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Publication numberUS6402682 B1
Publication typeGrant
Application numberUS 09/402,088
PCT numberPCT/SE1998/000494
Publication dateJun 11, 2002
Filing dateMar 19, 1998
Priority dateApr 11, 1997
Fee statusLapsed
Also published asDE69837803D1, DE69837803T2, EP0976304A1, EP0976304B1, WO1998047316A1
Publication number09402088, 402088, PCT/1998/494, PCT/SE/1998/000494, PCT/SE/1998/00494, PCT/SE/98/000494, PCT/SE/98/00494, PCT/SE1998/000494, PCT/SE1998/00494, PCT/SE1998000494, PCT/SE199800494, PCT/SE98/000494, PCT/SE98/00494, PCT/SE98000494, PCT/SE9800494, US 6402682 B1, US 6402682B1, US-B1-6402682, US6402682 B1, US6402682B1
InventorsPatrik Johansson
Original AssigneeNobel Biocare Ab
Export CitationBiBTeX, EndNote, RefMan
External Links: USPTO, USPTO Assignment, Espacenet
Hearing aid
US 6402682 B1
Abstract
A hearing aid amplifies sound and, by air conduction, stimulates the eardrum to vibrate. A hose or tube may be surgically implanted in the skull bone, or may be otherwise connected in order to convey amplified sound from an electronics module in the hearing aid to the middle ear to stimulate the eardrum to vibrate from the inside of the ear. By doing so, the auditory meatus is left free, and no intervention is required on the eardrum, the inner ear, or the bones of the middle ear.
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Claims(20)
What is claimed is:
1. A hearing aid of the type in which sound incident upon an ear is amplified prior to entry into the ear and which, via air conduction, stimulates an eardrum within the ear to vibrate, comprising:
a sound amplifying electronics module; and
air-conduction means acoustically coupled to said electronics module for conveying the incident sound amplified by the electronics module into a middle ear section of the ear,
wherein the sound conveyed by said air-conduction means stimulates the eardrum to vibrate from within the middle ear section.
2. The hearing aid of claim 1, wherein the electronics module of the hearing aid is placed apart from the middle ear section at a location which is accessible for servicing, repair and replacement.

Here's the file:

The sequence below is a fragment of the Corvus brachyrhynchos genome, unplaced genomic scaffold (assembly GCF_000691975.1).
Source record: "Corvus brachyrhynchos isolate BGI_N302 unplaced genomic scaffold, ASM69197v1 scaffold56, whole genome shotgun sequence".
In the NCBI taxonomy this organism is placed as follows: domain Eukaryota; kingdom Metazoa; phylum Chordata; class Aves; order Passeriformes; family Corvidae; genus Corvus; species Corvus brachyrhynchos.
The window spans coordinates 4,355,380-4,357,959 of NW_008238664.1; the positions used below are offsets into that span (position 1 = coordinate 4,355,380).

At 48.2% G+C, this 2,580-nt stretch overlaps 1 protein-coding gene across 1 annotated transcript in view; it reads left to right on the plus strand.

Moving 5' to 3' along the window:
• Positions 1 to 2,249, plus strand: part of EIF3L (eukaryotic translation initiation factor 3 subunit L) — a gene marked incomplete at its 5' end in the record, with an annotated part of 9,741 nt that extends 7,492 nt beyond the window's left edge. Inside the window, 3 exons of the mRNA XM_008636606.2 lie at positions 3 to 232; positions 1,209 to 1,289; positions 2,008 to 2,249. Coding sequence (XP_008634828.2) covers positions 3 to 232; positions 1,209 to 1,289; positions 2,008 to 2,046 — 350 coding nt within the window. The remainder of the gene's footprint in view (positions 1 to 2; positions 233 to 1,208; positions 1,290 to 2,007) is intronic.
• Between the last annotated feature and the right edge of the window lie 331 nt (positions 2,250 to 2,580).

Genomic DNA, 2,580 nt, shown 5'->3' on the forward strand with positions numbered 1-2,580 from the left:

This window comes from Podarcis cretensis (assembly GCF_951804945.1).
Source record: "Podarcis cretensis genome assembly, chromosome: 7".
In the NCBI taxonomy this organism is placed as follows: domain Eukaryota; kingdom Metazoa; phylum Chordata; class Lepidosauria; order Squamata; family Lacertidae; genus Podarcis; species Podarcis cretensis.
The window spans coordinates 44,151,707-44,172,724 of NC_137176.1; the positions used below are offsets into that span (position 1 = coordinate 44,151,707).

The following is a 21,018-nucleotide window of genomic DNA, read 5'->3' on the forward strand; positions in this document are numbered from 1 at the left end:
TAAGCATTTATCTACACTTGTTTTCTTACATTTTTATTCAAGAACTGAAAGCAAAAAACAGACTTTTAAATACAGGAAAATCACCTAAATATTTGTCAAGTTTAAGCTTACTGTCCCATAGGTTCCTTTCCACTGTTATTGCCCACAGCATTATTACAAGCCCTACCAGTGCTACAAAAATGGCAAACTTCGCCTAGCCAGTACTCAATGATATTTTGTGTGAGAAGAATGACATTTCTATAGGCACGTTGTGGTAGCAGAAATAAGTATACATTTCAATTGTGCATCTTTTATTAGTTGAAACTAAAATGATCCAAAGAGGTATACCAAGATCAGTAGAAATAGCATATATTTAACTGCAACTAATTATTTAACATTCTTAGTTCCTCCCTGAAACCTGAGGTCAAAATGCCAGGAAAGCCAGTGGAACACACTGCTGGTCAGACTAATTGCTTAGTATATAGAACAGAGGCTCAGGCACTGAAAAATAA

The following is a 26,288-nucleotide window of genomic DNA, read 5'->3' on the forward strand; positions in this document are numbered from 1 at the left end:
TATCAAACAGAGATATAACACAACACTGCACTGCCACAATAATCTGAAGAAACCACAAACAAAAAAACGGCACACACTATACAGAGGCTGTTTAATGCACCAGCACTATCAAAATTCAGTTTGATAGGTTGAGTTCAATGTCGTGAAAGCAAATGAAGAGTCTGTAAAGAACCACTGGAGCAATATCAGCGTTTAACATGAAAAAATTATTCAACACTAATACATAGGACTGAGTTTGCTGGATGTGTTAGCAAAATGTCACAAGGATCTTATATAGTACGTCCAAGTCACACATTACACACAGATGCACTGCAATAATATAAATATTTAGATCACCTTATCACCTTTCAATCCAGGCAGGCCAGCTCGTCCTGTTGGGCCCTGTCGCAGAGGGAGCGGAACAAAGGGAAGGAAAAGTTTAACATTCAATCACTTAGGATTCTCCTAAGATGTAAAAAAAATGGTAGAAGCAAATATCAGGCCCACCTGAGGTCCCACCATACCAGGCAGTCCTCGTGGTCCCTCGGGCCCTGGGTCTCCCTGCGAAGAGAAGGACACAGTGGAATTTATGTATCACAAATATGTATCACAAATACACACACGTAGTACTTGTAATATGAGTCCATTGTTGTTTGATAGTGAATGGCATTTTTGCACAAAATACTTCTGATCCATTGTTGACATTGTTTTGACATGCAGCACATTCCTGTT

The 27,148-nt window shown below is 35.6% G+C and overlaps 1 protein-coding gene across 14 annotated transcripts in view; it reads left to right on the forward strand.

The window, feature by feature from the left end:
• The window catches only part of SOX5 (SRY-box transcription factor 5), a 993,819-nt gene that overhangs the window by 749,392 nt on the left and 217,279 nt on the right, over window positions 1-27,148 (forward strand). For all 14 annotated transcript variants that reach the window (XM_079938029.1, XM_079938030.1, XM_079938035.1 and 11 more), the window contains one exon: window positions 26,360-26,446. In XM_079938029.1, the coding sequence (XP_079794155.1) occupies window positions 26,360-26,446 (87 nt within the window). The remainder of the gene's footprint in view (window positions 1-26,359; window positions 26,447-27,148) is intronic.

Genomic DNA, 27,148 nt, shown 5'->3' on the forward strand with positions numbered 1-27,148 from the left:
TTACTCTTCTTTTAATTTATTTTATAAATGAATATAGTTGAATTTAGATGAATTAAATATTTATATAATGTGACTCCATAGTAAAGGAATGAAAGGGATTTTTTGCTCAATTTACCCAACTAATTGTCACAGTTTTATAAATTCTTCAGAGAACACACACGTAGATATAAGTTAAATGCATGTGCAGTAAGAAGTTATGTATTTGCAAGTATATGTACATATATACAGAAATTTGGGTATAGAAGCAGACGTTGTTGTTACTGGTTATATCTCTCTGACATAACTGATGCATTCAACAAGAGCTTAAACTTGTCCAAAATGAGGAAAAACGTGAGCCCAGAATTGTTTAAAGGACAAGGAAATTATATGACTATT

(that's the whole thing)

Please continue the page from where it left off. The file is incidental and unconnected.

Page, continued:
3. The hearing aid of claim 2, wherein the electronics module of the hearing aid is placed external to the ear and is connected to the air-conduction means via a passage through a skin surface.
4. The hearing aid of claim 3, wherein a passage through the skin surface is anchored in a skull bone by a screw-shaped fixture.
5. The hearing aid of claim 2, wherein the electronics module of the hearing aid is placed at least partially under a skin surface.
6. The hearing aid of claim 2, wherein the electronics module of the hearing aid is encased and surgically implanted under the skin surface.
7. The hearing aid of claim 2, wherein the electronics module of the hearing aid is placed completely under a skin surface.
8. The hearing aid of claim 1, wherein the air-conduction means comprises one of a tube and a hose arranged in a channel in a skull bone,
said channel extending from a location where the electronics module is anchored and opening into the middle ear section.
9. The hearing aid of claim 1, wherein the air-conduction means comprises one of a tube and a hose arranged in a recess in a surface of a skull bone,
said one of a tube and a hose passing alongside an auditory meatus of the ear and the eardrum into the middle ear,
said one of a tube and a hose having an opening communicating with an internal surface of the eardrum.
10. The hearing aid of claim 1, wherein the electronics module of the hearing aid is detachably coupled to said air-conducting means for servicing, repair and replacement of said electronics module.
11. The hearing aid of claim 1, further comprising a filter coupled to said air-conduction means,
said filter being arranged to adjoin the electronics module of the hearing aid and being adapted to pass sound vibrations while preventing an undesired object from penetrating inside said air-conducting means from outside said ear.
12. The hearing aid of claim 1, wherein said air-conduction means is implanted in a skull bone.
13. The hearing aid of claim 12, wherein said air-conduction means comprises a tube.
14. The hearing aid of claim 12, wherein said air-conduction means comprises a hose.
15. The hearing aid of claim 1, wherein said air-conduction means provides direct acoustic coupling of sound vibrations into the middle ear section.
16. A method of aiding hearing, comprising:
amplifying sound incident upon an ear prior to entry of the sound into the ear;
acoustically coupling amplified sound into a middle ear section of the ear via an air-conduction channel; and
imparting vibrational energy contained in the amplified sound through an opening in said air-conduction channel onto a surface of an eardrum of the ear,
wherein said surface is exposed to the middle ear section.